Also, Downtown will now find some of its sidewalks adorned with pedestrian-oriented directional decals as a part of a new connectivity project. The “Explore DTLB” sidewalk decal project was initiated by the DLBA’s Public Realm Committee out of a desire to identify tactical and relatively inexpensive solutions to foster pedestrian connectivity within and between DTLB’s neighborhoods. The project aims to encourage the on-foot exploration of Downtown’s unique neighborhoods by using bold and distinctive decals strategically placed on Downtown sidewalks.
In 2017, the DLBA commissioned artist Hataya Tubtim to create the first crosswalk art project in Downtown Long Beach. The goal of the project was to further support a vibrant pedestrian environment by adding a sense of delight and discovery to the public realm. Five unique designs were installed on Pine Avenue between 1st Street and 7th Street in March 2017. Each design recognizes the legacy of the human enterprise during the first century of Long Beach’s development while acknowledging the importance of a vibrant marine environment along our coast.
The Downtown Long Beach Clean Team is dedicated to beautifying our community. Starting their day early, team members sweep away litter and debris before shops open and throughout the day. Clean Team services go above and beyond what is provided by the City, including pressure washing, graffiti removal, and more.
Our Safety Ambassadors are highly trained staff that patrol the streets of the central business district on foot, bike and Segway 12-18 hours a day. They serve as friendly goodwill ambassadors by welcoming residents, workers, and visitors. Safety Ambassadors also assist in overall crime prevention by working closely with the Long Beach Police Department.
The DLBA’s Homeless Outreach Specialist works to build relationships with our Downtown homeless population, and assist them in accessing local resources and social service agencies. With this service, the DLBA can provide specialized attention to overcome barriers to assist our homeless neighbors, including street outreach, collaboration, and data sharing with city and community partners by working closely with the Long Beach Police Department.
The DLBA annually produces signature events, which are always free and open to the public. Our events appeal to a wide array of audiences, and we hope residents, businesses, and visitors will come out to enjoy them. We are currently in our summer event season, which includes Taste of Downtown, a three-event series; and two KWCR Summer Nights events – one with POW! WOW! Long Beach on July 27 and the other with Summer & Music on September 7. We continue to host our monthly music event, Live After 5, every third Thursday of the month. You can visit our website to learn more about our upcoming events.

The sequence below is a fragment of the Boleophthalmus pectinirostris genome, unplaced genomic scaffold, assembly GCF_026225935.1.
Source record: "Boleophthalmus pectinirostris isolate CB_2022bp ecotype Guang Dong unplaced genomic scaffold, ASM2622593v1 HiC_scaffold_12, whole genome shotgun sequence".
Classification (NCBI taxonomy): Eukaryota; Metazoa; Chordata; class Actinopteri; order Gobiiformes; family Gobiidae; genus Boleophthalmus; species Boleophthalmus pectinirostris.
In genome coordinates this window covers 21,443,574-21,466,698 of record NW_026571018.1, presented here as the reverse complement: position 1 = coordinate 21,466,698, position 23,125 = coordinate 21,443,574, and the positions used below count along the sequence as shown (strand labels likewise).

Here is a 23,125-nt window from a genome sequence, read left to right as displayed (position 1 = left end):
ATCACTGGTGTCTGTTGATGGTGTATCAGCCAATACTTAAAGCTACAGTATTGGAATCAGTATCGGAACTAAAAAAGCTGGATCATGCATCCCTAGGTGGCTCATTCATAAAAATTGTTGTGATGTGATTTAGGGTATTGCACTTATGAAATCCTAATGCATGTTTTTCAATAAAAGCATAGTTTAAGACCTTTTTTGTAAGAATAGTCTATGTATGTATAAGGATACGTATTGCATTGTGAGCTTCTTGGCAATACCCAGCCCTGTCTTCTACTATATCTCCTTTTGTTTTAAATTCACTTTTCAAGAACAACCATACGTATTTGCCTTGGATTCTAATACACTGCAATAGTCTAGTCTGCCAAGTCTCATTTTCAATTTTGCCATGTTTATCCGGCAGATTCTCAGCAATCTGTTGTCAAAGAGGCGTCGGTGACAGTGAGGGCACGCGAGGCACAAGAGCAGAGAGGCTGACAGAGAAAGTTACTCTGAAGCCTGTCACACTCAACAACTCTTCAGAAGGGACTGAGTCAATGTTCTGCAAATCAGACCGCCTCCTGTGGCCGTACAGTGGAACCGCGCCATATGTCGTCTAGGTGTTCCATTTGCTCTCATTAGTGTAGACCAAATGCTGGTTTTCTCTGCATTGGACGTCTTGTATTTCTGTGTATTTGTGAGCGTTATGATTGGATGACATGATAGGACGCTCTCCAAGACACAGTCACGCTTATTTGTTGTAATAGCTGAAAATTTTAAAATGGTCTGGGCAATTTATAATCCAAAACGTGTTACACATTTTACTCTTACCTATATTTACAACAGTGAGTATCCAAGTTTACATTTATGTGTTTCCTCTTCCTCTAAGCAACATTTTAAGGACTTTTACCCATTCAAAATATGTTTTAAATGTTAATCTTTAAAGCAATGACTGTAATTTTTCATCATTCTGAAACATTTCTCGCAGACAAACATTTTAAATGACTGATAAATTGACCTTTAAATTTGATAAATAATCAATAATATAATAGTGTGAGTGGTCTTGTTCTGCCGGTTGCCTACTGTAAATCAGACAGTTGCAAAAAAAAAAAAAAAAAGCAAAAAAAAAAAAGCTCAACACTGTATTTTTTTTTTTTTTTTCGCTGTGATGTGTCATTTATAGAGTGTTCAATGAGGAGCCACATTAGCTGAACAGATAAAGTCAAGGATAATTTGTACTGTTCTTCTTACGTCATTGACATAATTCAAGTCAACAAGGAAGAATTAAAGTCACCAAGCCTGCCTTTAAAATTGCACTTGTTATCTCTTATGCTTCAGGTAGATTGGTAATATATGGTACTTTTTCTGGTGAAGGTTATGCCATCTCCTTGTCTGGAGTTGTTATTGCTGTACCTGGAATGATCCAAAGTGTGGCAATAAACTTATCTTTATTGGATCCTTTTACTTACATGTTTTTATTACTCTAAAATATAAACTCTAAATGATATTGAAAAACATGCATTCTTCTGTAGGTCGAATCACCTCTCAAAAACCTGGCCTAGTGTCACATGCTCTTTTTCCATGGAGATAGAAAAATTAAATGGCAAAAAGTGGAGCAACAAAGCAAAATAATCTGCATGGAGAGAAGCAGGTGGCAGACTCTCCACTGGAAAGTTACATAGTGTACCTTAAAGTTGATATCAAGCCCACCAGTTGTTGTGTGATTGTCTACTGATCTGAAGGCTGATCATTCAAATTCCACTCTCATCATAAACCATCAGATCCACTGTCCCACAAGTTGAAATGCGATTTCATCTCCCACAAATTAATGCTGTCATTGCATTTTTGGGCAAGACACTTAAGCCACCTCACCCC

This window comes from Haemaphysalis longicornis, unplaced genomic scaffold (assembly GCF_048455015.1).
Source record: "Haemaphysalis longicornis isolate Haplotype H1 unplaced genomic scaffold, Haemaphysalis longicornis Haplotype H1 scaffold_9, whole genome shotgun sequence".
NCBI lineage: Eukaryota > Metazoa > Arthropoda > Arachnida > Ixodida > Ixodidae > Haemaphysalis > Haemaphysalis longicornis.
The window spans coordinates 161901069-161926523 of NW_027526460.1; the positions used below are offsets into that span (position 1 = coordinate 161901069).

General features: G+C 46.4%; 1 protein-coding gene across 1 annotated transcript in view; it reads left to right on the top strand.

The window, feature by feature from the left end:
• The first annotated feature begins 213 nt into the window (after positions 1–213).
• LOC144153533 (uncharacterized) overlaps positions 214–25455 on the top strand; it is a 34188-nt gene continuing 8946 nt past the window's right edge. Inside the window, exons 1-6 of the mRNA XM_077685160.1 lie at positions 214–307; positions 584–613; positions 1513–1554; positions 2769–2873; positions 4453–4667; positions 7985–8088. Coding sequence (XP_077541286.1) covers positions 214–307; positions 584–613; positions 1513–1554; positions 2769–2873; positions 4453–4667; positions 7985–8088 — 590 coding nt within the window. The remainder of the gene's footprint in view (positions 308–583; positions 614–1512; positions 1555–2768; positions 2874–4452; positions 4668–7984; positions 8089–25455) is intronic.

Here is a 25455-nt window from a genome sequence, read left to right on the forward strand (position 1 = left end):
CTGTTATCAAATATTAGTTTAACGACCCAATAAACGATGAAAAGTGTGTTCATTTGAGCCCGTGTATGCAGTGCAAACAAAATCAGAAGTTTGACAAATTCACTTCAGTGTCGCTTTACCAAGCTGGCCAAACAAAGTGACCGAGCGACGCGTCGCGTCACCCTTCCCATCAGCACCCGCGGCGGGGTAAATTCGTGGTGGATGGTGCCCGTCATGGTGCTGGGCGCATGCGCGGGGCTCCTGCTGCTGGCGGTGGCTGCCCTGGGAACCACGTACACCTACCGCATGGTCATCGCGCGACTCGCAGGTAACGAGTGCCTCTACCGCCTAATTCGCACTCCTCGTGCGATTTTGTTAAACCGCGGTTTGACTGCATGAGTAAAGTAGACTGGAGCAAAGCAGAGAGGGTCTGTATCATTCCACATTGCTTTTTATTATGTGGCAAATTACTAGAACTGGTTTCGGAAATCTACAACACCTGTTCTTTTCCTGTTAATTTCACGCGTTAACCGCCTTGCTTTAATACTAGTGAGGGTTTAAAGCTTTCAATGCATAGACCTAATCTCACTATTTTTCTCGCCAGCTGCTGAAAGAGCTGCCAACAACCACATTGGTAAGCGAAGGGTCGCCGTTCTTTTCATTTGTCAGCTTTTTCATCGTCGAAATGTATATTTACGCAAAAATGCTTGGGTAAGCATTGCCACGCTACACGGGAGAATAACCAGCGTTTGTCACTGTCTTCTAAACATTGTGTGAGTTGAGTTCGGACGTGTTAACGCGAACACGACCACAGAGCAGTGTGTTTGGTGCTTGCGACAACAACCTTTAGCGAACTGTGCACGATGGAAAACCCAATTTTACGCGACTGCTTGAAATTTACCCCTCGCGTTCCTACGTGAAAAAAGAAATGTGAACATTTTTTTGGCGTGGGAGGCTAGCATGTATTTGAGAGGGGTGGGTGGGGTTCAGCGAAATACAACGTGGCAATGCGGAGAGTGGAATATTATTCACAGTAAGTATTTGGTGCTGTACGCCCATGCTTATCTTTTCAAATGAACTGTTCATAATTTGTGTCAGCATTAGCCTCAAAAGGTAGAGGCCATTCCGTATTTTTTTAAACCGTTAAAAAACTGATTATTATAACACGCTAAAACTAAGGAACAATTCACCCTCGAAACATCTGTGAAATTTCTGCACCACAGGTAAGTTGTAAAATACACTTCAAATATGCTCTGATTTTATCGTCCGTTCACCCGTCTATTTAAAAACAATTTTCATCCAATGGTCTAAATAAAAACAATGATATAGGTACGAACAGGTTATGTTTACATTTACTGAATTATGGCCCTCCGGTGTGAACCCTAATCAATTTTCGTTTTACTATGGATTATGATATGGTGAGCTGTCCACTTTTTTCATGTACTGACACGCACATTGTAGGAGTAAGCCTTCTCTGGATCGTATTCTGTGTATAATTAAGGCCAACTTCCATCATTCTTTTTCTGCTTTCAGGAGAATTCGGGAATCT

What are you most proud of, and what sets the DLBA apart?
I’m most proud of the DLBA’s ability to bring a number of Downtown stakeholders and interest groups together to push for a common goal. The DLBA has always strived to push Downtown Long Beach in a positive direction, and that requires creating an environment that is inclusive of all perspectives, but provides the necessary leadership to get there.
What do you love about Long Beach? Do you have a favorite neighborhood? What do you enjoy doing when you’re there?
I love that Long Beach is a big little city. It doesn’t overwhelm you with towering buildings like Los Angeles or feel the suburbs in Orange County; it provides a nice blend of the two. Long Beach has so many diverse neighborhoods and a diversity of architectural styles, from mid-century modern to Spanish style, bungalows, and old Victorians. I love exploring the various neighborhoods like the Santa Fe Corridor, Uptown, Bixby Knolls, Wrigley, Alamitos Beach, and Cambodia Town. However, my favorite neighborhood is where I live and work, and that is in Downtown Long Beach. Downtown offers so many options when it comes to food and entertainment. I enjoy grabbing a beer at Beachwood or Congregation on Friday afternoons. I enjoy being able to run to the Lions Lighthouse early in the morning and being able to jump on the AquaLink and enjoy a drink as you cruise across the bay.
Grand Opening: My Pediatrics & Respiratory Care Clinic
Image courtesy of DLBA
Sidewalk Decal Installation – Wayfinding Program
Image courtesy of DLBA
Taste of Downtown East Village Event
Image courtesy of DLBA
1 Million Cups Long Beach
Image courtesy of DLBA
Title photo: Austin Metoyer
Image courtesy of Long Beach Business Journal
Business Address: 100 W Broadway #120, Long Beach, CA 90802
442 Residences blog celebrates entrepreneurs, creatives, business leaders, and other influencers who are making an impact in Long Beach. These amazing people share their inspiring stories in their own voice, and give a personal perspective on what makes our community such a great place to work, live and play.